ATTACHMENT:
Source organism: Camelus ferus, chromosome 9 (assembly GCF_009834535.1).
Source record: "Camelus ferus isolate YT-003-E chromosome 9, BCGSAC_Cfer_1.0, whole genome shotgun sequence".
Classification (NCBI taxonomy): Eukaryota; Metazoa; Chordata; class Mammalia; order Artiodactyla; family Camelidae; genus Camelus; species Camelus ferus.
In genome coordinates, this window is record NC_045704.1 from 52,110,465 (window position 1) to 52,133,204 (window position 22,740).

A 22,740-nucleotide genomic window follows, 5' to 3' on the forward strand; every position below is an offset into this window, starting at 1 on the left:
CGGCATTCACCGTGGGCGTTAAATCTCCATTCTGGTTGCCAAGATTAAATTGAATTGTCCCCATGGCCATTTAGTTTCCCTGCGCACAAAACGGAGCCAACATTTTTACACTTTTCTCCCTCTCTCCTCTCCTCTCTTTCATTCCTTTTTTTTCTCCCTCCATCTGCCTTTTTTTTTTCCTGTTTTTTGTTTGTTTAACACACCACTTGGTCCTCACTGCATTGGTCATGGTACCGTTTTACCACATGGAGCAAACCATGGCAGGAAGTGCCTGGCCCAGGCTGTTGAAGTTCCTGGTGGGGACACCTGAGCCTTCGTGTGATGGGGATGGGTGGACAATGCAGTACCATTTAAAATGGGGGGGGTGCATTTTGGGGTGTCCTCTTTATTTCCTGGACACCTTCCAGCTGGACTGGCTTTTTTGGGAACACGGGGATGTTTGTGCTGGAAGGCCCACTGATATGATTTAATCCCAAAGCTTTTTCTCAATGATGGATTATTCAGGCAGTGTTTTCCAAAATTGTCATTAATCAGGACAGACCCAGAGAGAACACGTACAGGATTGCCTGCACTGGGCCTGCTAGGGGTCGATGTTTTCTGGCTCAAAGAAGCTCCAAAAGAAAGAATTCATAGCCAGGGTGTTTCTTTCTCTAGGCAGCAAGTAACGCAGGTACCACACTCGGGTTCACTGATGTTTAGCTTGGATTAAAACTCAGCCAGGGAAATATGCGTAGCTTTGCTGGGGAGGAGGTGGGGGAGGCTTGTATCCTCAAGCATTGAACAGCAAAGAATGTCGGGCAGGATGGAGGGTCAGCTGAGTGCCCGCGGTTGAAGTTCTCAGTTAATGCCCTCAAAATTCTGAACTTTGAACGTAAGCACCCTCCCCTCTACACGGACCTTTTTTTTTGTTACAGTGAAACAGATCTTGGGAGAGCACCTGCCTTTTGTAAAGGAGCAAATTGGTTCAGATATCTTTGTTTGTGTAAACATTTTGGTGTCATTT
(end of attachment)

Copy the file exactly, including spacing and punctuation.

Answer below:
Source organism: Camelus ferus, chromosome 9 (assembly GCF_009834535.1).
Source record: "Camelus ferus isolate YT-003-E chromosome 9, BCGSAC_Cfer_1.0, whole genome shotgun sequence".
Classification (NCBI taxonomy): Eukaryota; Metazoa; Chordata; class Mammalia; order Artiodactyla; family Camelidae; genus Camelus; species Camelus ferus.
In genome coordinates, this window is record NC_045704.1 from 52,110,465 (window position 1) to 52,133,204 (window position 22,740).

A 22,740-nucleotide genomic window follows, 5' to 3' on the forward strand; every position below is an offset into this window, starting at 1 on the left:
CGGCATTCACCGTGGGCGTTAAATCTCCATTCTGGTTGCCAAGATTAAATTGAATTGTCCCCATGGCCATTTAGTTTCCCTGCGCACAAAACGGAGCCAACATTTTTACACTTTTCTCCCTCTCTCCTCTCCTCTCTTTCATTCCTTTTTTTTCTCCCTCCATCTGCCTTTTTTTTTTCCTGTTTTTTGTTTGTTTAACACACCACTTGGTCCTCACTGCATTGGTCATGGTACCGTTTTACCACATGGAGCAAACCATGGCAGGAAGTGCCTGGCCCAGGCTGTTGAAGTTCCTGGTGGGGACACCTGAGCCTTCGTGTGATGGGGATGGGTGGACAATGCAGTACCATTTAAAATGGGGGGGGTGCATTTTGGGGTGTCCTCTTTATTTCCTGGACACCTTCCAGCTGGACTGGCTTTTTTGGGAACACGGGGATGTTTGTGCTGGAAGGCCCACTGATATGATTTAATCCCAAAGCTTTTTCTCAATGATGGATTATTCAGGCAGTGTTTTCCAAAATTGTCATTAATCAGGACAGACCCAGAGAGAACACGTACAGGATTGCCTGCACTGGGCCTGCTAGGGGTCGATGTTTTCTGGCTCAAAGAAGCTCCAAAAGAAAGAATTCATAGCCAGGGTGTTTCTTTCTCTAGGCAGCAAGTAACGCAGGTACCACACTCGGGTTCACTGATGTTTAGCTTGGATTAAAACTCAGCCAGGGAAATATGCGTAGCTTTGCTGGGGAGGAGGTGGGGGAGGCTTGTATCCTCAAGCATTGAACAGCAAAGAATGTCGGGCAGGATGGAGGGTCAGCTGAGTGCCCGCGGTTGAAGTTCTCAGTTAATGCCCTCAAAATTCTGAACTTTGAACGTAAGCACCCTCCCCTCTACACGGACCTTTTTTTTTGTTACAGTGAAACAGATCTTGGGAGAGCACCTGCCTTTTGTAAAGGAGCAAATTGGTTCAGATATCTTTGTTTGTGTAAACATTTTGGTGTCATTT